We cannot change yesterday and we have little to say about what the future may bring. We can live this day. We can practice His presence this day. We can open our eyes and hearts to the divine appointments on our daily calendar.

Regret comes when we could have or should have, and we didn’t. “Lord, thank You for this day. Help me to live in this moment in time with anticipation of great possibilities!”

And Jesus had compassion

Over and over, the New Testament bears witness to how Jesus viewed those He came to save. In Matthew 9, we are told: “When He saw the crowds, He had compassion on them because they were confused and helpless, like sheep without a shepherd.” In Mark 8, Jesus spoke to His disciples: “I feel sorry for these people. They have been here with Me for three days, and they have nothing left to eat.” In Matthew 25, we are given a picture of judgment when Jesus acknowledged those who had compassion on the “least of these.”

When the Lord gazes over our world today, He sees this poor, the despairing, the grieving, the confused, and the misguided. These past weeks have been horrific. The ravages of fierce storms have wrecked so many lives. The senseless violence in Las Vegas has taken a devastating toll among so many. We are staggered by the disruption and discouragement.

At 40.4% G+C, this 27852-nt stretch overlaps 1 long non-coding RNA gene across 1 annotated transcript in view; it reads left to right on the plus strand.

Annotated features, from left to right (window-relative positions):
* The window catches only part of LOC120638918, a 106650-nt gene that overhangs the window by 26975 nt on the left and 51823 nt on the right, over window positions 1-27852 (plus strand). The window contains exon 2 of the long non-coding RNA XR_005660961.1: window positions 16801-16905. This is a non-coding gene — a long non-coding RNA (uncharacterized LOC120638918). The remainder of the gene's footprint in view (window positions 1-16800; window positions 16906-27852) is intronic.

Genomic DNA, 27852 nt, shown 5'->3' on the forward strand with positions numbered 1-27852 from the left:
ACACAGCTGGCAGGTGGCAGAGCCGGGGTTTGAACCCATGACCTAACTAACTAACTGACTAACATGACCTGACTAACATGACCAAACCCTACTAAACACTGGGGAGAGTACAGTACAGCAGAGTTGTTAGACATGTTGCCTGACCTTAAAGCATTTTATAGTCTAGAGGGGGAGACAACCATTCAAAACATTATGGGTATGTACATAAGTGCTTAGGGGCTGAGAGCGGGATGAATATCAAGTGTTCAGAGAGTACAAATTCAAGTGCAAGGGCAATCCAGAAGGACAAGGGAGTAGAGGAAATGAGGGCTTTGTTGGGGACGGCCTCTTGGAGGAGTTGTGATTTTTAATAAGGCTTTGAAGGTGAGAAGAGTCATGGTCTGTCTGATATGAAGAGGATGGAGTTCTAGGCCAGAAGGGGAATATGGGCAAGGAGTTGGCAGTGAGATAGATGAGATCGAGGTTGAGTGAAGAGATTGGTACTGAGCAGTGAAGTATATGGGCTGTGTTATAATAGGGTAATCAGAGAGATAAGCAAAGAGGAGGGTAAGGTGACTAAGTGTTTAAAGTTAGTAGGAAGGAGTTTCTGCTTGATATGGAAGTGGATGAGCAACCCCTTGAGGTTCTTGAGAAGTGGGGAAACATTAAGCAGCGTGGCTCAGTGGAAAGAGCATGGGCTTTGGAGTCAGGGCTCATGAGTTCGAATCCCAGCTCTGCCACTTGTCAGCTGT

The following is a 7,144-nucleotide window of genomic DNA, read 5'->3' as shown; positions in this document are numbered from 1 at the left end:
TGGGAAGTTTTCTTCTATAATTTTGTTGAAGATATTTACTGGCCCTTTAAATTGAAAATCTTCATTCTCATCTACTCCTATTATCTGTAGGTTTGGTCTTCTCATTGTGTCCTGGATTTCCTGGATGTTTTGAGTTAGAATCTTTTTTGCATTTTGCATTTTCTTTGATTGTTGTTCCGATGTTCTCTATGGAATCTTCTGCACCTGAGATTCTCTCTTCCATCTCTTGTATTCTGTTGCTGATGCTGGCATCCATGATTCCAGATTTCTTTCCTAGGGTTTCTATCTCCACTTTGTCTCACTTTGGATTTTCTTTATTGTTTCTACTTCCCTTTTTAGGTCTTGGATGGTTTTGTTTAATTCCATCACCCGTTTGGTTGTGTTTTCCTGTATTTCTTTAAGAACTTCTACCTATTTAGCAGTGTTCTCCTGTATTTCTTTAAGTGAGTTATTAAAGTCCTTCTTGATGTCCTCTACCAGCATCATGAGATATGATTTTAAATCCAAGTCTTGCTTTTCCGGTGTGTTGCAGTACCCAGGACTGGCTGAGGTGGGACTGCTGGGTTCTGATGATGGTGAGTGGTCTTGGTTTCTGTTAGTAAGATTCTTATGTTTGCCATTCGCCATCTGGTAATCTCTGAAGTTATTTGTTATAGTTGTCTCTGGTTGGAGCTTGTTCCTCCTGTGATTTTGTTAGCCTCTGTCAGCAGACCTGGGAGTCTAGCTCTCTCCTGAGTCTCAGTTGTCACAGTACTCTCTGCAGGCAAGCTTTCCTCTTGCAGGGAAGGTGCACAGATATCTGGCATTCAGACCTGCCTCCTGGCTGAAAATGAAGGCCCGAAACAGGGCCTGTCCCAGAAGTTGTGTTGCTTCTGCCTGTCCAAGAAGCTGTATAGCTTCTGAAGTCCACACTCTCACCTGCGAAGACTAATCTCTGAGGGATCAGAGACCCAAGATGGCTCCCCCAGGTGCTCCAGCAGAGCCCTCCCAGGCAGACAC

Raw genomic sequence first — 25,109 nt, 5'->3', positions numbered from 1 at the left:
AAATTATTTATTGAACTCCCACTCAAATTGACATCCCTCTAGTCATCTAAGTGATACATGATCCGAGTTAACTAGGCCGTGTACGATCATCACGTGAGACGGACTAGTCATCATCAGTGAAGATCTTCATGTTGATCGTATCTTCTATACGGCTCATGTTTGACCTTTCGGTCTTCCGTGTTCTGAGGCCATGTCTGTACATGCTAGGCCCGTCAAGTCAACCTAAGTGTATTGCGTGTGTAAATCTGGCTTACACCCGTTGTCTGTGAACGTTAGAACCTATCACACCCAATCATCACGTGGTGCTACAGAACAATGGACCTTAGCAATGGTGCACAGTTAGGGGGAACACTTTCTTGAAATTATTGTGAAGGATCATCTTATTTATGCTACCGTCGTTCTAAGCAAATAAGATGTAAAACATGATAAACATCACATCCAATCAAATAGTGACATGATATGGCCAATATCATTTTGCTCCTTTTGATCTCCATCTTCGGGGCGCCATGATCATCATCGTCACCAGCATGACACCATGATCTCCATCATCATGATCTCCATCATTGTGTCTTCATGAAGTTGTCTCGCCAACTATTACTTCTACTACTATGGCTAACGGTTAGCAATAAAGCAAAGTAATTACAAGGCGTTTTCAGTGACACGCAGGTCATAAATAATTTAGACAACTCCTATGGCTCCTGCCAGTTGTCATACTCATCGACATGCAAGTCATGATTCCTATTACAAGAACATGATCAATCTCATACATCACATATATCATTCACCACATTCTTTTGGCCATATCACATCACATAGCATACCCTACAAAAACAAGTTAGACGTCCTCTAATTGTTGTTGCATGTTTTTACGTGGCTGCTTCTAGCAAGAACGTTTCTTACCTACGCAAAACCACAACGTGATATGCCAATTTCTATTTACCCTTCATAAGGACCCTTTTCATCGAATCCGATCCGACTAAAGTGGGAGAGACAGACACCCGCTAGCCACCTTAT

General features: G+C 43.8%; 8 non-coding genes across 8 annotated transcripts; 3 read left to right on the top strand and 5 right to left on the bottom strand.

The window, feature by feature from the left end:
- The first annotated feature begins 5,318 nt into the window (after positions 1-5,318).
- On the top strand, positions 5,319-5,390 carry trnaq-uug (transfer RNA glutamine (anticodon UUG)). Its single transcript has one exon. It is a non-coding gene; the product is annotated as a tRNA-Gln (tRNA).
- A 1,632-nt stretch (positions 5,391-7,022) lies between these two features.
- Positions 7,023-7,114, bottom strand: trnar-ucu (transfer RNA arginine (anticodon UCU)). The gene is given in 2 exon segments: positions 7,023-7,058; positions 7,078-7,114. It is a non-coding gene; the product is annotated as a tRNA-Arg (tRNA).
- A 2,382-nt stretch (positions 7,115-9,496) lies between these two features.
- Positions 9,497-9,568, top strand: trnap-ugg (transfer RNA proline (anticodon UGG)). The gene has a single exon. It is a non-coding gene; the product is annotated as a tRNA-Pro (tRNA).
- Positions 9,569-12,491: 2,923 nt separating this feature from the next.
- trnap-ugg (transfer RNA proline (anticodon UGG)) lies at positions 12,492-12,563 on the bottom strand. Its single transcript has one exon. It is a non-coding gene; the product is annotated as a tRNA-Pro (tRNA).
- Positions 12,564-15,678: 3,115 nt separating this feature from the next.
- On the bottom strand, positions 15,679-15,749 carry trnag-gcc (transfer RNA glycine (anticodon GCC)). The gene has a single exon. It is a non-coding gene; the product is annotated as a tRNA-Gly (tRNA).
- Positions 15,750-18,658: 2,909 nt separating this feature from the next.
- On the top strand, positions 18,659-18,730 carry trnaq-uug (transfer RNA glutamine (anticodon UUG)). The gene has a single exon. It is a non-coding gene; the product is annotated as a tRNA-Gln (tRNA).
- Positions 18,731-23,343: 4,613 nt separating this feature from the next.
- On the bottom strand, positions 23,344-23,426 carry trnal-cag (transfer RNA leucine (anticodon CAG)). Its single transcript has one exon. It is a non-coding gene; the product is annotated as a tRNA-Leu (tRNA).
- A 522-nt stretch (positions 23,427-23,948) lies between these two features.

And Jesus had compassion.

A man was complaining to his pastor, listing all the events and circumstances that caused pain and loss. “Why doesn’t God do something?” The minister thought for a moment and then said, “I don’t believe God needs me to defend Him, but I think He is doing something. He is sending you and me into those moments when we can show the compassion of Christ.”

We don’t have all the answers, perhaps very few of them. But we can impact our world with our attention and care. An elderly man, affectionately known as Mr. Ben, who lived on their street had recently been widowed. A mother was explaining to her six year-old what had happened. He sat silently for a while and then left the room. The woman got busy with some chores and realized that she hadn’t heard anything from him for a few minutes. She went looking for him. When she couldn’t find him in the house, she stepped out her front door. He was walking up the sidewalk toward her. “Where have you been, honey?” The boy’s face was streaked with tears. “What’s wrong? Are you okay?” she asked. “I’m okay. I just went over to Mr. Ben’s so I could cry with him.”

And the followers of Jesus had compassion.

You don’t have to pay for me

As the ushers passed the offering plate, a young child being taken to church for the first time watched the proceedings with intense interest. As the ushers approached her pew, the little girl said to her father, “Remember, Dad, you don’t have to pay for me. I’m under five.”